Power producing companies in New York have a long list of issues with an Oct. 19 proposal from the New York Independent System Operator to the Federal Energy Regulatory Commission for revisions to its Open Access Transmission Tariff (OATT) and its Market Administration and Control Area Services Tariff (Services Tariff).
The proposal is intended to comply with the commission’s Feb. 19 order directing the NYISO to establish provisions governing the retention of and compensation to power generators that wish to mothball or retire (deactivate) but are found by the NYISO to be required to provide service, commonly referred to as “reliability must run” (RMR) service, to satisfy an identified reliability need on the New York electric system.
Several plants, including the Ginna nuclear facility and the Dunkirk coal plant, have been the subject in the last couple of years of reliability proceedings in New York.
Among the parties filing Nov. 30 protests about the proposal were the Independent Power Producers of New York (IPPNY) and Electric Power Supply Association (EPSA) in a joint statement.
“In its RMR Order, the Commission determined that, under Section 206 of the Federal Power Act (‘FPA’), the NYISO’s Services Tariff is unjust and unreasonable because, unlike tariffs administered by other independent system operators (‘ISOs’) and regional transmission operators (‘RTOs’), it does not contain rates, terms, and conditions governing the retention of, and compensation to, Generators required to provide RMR service to satisfy a Reliability Need,” said the two associations. “Pointing to two recent proceedings where Generators wishing to deactivate exercised their right under FPA Section 205 and filed unexecuted RMR agreements for acceptance with the Commission and ultimately agreed to provide service under a Reliability Support Services Agreements (‘RSSA’) accepted by the New York Public Service Commission (‘NYPSC’), the Commission found that the lack of RMR service provisions in the NYISO’s Services Tariff created uncertainty for resources that could harm the reliable and efficient operation of the electric grid and the NYISO’s markets.
“Establishing its jurisdiction over these agreements, the Commission therefore directed the NYISO to submit proposed tariff provisions delineating an appropriate RMR process ‘governing the retention of and compensation to generating units required for reliability, including procedures for designating such resources, the rates, terms and conditions for RMR service, provisions for the allocation of costs of RMR service, and a pro forma service agreement for RMR service.’
The associations said that FERC should order the NYISO to modify its RMR process in several ways, including:
- The effective date of any RMR Agreement between the NYISO and an RMR Generator should be the date the NYISO completes the Initiating Generator’s Generator Deactivation Assessment and determines that there will be a Reliability Need unless the Initiating Generator continues operations (per the NYISO’s proposal, this determination will be made by the 90th day after the Initiating Generator’s submission is deemed complete).
- A Generator should be allowed to elect to deactivate without further process or any additional notification from the NYISO as soon as the NYISO completes its Generator Deactivation Assessment and determines that the Generator is not required to satisfy an identified Reliability Need (per the NYISO’s proposal, the same 90-day time frame would apply).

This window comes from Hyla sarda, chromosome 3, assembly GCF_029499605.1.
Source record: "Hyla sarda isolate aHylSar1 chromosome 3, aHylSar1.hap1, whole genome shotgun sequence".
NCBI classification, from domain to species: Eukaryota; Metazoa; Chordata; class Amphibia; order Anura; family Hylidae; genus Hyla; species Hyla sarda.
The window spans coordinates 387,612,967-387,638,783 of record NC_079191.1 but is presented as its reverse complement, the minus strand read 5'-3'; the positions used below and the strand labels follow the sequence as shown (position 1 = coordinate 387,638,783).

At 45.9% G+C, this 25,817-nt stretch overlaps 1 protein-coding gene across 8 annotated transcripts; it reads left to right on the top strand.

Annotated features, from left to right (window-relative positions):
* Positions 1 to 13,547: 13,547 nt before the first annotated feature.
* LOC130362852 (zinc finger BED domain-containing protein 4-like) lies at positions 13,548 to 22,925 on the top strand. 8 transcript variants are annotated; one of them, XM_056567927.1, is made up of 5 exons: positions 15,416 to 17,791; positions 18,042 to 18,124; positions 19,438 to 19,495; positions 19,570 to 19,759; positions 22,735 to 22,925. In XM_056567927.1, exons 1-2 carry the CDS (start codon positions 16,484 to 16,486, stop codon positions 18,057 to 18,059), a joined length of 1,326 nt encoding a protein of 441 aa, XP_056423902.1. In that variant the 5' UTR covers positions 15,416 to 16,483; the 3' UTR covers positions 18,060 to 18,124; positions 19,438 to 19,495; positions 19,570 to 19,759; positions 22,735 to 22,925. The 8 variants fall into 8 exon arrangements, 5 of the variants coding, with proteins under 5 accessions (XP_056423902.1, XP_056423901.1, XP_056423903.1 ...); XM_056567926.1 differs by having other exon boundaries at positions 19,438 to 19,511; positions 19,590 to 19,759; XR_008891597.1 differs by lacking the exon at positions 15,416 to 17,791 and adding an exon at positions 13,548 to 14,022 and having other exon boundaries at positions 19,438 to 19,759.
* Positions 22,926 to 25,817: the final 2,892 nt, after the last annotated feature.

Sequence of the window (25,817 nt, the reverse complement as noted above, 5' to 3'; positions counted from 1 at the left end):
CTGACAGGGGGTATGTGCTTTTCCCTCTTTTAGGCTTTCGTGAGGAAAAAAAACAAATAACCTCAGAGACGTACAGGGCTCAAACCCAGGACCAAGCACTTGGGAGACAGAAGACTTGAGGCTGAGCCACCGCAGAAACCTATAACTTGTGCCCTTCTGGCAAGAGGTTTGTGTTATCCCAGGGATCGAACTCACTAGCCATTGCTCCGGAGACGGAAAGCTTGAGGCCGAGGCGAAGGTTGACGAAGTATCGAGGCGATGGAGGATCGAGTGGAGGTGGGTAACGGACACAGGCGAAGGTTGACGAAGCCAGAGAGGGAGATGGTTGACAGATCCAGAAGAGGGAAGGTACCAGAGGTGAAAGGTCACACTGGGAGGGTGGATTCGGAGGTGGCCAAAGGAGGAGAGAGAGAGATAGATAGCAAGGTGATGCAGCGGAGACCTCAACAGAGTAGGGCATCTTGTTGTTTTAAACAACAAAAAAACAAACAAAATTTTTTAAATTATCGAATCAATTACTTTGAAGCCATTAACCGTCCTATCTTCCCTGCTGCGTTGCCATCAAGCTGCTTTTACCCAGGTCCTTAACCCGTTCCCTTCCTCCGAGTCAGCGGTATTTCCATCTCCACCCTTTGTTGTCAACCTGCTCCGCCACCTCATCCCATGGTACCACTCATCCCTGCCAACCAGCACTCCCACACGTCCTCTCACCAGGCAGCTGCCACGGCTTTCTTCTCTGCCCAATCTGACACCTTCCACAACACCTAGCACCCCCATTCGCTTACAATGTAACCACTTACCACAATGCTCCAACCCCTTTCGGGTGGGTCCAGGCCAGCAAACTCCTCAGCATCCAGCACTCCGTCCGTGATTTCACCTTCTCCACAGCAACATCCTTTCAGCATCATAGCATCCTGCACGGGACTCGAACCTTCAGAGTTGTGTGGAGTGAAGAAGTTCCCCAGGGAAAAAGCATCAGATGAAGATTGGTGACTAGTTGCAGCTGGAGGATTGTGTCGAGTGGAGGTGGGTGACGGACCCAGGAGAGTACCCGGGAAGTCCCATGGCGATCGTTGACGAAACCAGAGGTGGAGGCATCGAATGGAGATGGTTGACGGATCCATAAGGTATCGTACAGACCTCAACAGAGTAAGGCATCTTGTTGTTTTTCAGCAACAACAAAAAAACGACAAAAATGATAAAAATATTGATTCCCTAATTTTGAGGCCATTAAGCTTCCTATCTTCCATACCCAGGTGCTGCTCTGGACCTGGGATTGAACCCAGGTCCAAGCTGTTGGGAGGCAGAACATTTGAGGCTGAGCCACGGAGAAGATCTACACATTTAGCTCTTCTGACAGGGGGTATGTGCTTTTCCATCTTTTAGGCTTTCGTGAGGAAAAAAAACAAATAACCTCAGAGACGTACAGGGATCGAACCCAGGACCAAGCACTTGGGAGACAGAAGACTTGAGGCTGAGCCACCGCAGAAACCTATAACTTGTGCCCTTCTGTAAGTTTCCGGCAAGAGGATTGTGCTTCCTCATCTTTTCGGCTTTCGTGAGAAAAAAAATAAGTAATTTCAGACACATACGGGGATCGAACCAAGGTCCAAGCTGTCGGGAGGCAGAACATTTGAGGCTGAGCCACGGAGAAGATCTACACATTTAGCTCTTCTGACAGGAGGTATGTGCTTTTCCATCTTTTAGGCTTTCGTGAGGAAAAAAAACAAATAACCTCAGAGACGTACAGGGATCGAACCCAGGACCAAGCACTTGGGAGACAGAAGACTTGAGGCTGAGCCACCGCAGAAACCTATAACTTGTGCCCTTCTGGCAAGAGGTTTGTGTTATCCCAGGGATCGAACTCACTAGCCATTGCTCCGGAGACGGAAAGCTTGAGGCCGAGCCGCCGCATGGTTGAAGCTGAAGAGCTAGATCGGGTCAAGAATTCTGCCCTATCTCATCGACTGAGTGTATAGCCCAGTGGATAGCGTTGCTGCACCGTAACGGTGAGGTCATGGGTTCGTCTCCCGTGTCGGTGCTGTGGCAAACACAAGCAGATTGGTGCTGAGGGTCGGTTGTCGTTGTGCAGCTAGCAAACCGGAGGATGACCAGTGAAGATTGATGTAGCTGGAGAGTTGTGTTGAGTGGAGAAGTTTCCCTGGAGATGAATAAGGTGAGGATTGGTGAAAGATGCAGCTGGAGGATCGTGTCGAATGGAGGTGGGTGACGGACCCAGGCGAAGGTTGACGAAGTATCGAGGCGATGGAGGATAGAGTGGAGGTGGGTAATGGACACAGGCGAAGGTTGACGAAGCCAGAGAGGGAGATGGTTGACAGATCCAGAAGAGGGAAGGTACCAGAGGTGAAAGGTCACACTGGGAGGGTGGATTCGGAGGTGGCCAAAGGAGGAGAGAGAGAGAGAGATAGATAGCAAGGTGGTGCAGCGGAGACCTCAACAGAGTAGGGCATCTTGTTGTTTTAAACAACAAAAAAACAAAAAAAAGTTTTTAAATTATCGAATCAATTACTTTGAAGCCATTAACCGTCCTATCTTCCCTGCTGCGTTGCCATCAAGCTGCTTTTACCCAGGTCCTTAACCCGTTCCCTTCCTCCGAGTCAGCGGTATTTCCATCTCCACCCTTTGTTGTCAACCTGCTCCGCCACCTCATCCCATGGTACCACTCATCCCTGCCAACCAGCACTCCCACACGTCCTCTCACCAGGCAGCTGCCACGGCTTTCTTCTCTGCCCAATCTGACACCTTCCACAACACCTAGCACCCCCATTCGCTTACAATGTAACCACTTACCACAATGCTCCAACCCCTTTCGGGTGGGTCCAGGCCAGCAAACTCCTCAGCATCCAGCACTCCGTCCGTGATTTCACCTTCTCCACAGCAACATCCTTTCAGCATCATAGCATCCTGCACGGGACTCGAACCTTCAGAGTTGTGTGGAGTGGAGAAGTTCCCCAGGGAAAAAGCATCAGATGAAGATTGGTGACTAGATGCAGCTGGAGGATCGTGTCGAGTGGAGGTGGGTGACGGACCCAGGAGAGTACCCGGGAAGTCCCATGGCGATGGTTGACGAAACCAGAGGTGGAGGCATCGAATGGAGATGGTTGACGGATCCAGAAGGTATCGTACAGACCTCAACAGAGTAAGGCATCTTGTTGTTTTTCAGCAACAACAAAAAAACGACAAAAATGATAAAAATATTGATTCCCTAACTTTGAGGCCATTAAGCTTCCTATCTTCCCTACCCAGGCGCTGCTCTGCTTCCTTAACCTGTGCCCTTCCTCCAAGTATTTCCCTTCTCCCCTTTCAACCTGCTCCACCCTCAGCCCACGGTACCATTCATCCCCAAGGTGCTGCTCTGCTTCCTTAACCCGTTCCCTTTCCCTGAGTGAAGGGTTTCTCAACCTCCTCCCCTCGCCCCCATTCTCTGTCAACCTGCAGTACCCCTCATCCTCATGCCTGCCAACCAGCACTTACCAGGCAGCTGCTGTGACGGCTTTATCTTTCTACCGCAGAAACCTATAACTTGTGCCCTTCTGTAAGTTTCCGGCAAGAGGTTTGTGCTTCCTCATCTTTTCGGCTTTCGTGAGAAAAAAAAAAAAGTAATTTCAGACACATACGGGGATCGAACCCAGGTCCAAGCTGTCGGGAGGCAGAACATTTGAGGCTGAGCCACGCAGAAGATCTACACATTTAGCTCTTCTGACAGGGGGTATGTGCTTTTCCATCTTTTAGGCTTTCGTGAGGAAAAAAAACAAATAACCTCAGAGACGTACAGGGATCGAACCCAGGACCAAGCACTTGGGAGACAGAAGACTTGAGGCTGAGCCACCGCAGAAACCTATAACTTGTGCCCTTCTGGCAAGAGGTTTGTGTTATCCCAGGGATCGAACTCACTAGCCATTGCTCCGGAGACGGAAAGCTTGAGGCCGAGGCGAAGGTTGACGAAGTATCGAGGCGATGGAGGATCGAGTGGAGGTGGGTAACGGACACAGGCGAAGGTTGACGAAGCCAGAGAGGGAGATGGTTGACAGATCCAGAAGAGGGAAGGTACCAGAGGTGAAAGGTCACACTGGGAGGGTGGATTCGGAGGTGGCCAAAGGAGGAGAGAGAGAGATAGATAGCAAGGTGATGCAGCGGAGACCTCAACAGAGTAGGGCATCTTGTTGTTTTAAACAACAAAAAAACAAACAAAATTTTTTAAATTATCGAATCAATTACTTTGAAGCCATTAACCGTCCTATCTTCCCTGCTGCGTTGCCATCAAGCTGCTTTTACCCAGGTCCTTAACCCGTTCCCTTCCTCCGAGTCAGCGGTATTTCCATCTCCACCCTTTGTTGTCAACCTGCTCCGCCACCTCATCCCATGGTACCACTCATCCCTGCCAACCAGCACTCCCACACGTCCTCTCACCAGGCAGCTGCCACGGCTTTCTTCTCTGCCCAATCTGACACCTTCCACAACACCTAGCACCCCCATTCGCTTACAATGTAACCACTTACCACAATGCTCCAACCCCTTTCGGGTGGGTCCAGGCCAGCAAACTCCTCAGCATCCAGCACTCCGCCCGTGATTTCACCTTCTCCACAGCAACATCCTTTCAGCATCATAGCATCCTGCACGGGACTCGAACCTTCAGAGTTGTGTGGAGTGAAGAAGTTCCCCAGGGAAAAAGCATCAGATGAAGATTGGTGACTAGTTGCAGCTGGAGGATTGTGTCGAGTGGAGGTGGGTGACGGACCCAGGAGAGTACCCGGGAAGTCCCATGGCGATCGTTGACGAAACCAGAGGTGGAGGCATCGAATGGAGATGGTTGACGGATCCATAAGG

- An Initiating Generator submitting a Generator Deactivation Notice should not be required to provide financial information to the NYISO prior to the time the NYISO determines the Initiating Generator’s exit from the market presents an identified Reliability Need unless the Generator indicates in its Generator Deactivation Notice that it will offer itself as a potential Gap Solution to meet such Reliability Need.
- The NYISO should be directed to pay RMR Generators their full costs of service, not the NYISO’s proposed APR, because service may not, in fact, be “voluntary,” and, in any event, RMR Generators are meeting an identified Reliability Need on the system and will be required to continue to provide service, at a minimum, from the time that the Generator Deactivation Assessment is completed and the 365-day period ends and are, thus, entitled to receive their full costs of doing so.
NRG also has issues with the proposal
Another Nov. 30 protest came from the NRG Companies, which are the NRG Power Marketing LLC and GenOn Energy Management LLC subsidiaries of NRG Energy (NYSE: NRG).
They wrote: “While the NYISO asserts that it has established procedures as required by the RMR Order, the RMR Filing fails to comply with important requirements laid out in the RMR Order, and includes rules that would impose unjust and unreasonable hardships on generators seeking to leave the market. For these reasons, NRG respectfully requests that the Commission reject the entirety of the RMR Filing and direct the NYISO to work with stakeholders to develop a more even-handed approach. If the Commission declines to reject the entirety of the RMR Filing, then NRG respectfully requests that the Commission direct the NYISO to modify its proposal as discussed below.”
The NRG Companies noted that if the NYISO’s initial 90 day reliability study finds that a generator is needed for reliability, then under the proposal, a generator potentially needed for reliability is “trapped” for 365 days with no compensation, while a generator not needed for reliability is permitted to leave the market. During that year period, the NYISO and the NYPSC collaborate to find an alternative reliability fix, following a “Byzantine process”: